@mikejcusack the cljsjs project (where you found that openlayers lib) is a way to wrap up javascript dependencies so they can be consumed easily by clojurescript applications with the same tooling used for clojure projects.


@mingp That sounds very much like a fit for Component (or Mount) since you have a (fairly) simple, self-contained “component” that knows how to handle message sending.


in this case, it's not going to be interchangeable as a clojure dependency, since the code is actually still javascript


@geoffs Thanks. So what would be the appropriate library for using openlayers in Clojure?


if you're talking about this openlayers then I'm not sure there is a reasonable way to use it from Clojure, since that is a javascript library. you may want to check out using clojurescript instead 🙂


Yea, seems so. My confusion stems from, seemingly as far as I can tell, Component/Mount solve some parts of the problem (the part about keeping track of stateful pieces) but not other parts (allowing other parts of the code to access stateful pieces conveniently, either by facilitating threading them through [as in traditional OOP constructor/setter based dependency injection] or by providing a central lookup [as in traditional OOP dependency locator]).


To be fair, I think my perspective is probably skewed towards the OOP ways of doing these things, having done them before in OOP land. So, I'm more curious how similar problems are solved in Clojure land (even if the solutions happen to look very different).


code is data, data is code, code is data, data is code, but wait if i want to put some clojure code into edn the only thing is this experimental codn!?? is there anything else i can use for the use case of using code as data :/


@geoffs I see. In that case how would I use openstreetmap in Clojure? I'm trying to make a GPS app.


@mingp You pass the Component around in your code as an argument. In your case, you’d also want polymorphism on the component so your send-sms function behaved differently in each Component (so it would be defined as part of the defrecord for your component, and you’d have a protocol for SMSSender that each defrecord extended / implemented, along with start / stop).


(deftest swapping-with-value
  (testing "sms endpoint should send sms"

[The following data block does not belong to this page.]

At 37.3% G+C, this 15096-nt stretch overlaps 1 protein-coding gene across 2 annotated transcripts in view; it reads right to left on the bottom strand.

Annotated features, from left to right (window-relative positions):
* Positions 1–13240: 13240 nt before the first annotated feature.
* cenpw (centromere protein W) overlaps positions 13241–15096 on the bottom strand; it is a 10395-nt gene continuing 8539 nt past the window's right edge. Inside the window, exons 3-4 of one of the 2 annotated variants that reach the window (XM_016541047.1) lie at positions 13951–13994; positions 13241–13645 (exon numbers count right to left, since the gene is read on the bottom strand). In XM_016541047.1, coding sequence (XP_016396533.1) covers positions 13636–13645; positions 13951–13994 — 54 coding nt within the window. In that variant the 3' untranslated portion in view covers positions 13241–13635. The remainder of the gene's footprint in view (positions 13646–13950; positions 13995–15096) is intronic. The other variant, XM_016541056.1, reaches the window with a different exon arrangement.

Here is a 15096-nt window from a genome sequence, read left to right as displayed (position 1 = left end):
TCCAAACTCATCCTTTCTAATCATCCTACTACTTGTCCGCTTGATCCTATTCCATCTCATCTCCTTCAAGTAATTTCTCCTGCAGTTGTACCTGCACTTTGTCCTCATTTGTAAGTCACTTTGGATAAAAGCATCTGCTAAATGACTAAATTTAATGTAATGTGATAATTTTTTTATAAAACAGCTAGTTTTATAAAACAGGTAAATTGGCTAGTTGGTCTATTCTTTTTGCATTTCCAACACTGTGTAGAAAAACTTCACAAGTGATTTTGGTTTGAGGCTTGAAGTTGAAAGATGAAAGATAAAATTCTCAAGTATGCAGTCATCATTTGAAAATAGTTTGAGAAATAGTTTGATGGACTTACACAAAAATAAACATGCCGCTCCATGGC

(let [sms-ch (chan)
          send-sms (fn [sms] (go (>! sms-ch sms))
                     (future))]                        ;; twilio API returns a future
      (mount/start-with {#'app.sms/send-sms send-sms})
      (http/post (post-sms-url "mars" "earth" "we found a bottle of scotch!"))
      (is (= "we found a bottle of scotch!"
             (:body (<!! sms-ch)))))


@mikejcusack: What kind of app are you trying to make (desktop, web, mobile, etc.)?


@geoffs I'm using play-clj to make an app that is built for both Android and iOS.


@tolitius Thank you for the example. To clarify, are you saying that the original implementation in the original namespace should perform the default behavior (e.g. send real SMSes through Twilio), and if/when I want alternate behavior under test, I should stub it with mount/start-with?


@seancorfield Sorry, I'm having some trouble following. Are the users of the "SMS sender" component themselves also necessarily components in this world? Transitively, does that make anything which needs to touch state/side-effects a component also? Or do you mean something different?


Yes, you would pass the “SMS sender” component as an argument into anything that wanted to call send-sms (in the Component world).


@mingp: right, after you do (mount/start-with {#'app.sms/send-sms send-sms}) all the components / functions in the code where #'app.sms/send-sms is referenced will see a send-sms test function instead.


So the component would represent any state / configuration associated with the specific type of sender (such as URLs, credentials etc) and the send-sms function itself would be polymorphic (via the protocol) on the actual type of the component passed in. Mount and Component approach this rather differently.


@tolitius Thank you for that explanation. I will go explore the example you posted.


@tolitius Interesting to see direct mocking support like that in Mount!


@mingp: for example this would see the test function once (mount/start-with..):


rather than the real send-sms component


@seancorfield have you ever attempted/though about something like this? interested in your take


@seancorfield: thanks. yea, I am using it in all the tests. another way is to substitute with other lifecycle'able components (i.e. that would also participate in a start/stop party):

(mount/start-with-states {#'app.neo/db        {:start #(connect test-config)
                                               :stop #(disconnect db)}
                          #'app.neo/publisher {:start #(create-pub test-config)
                                               :stop #(close-pub publisher)}})


@caja I have something like that setup with component: You can see I define my own configuration and own components, just for the tests. You can put inside whatever you want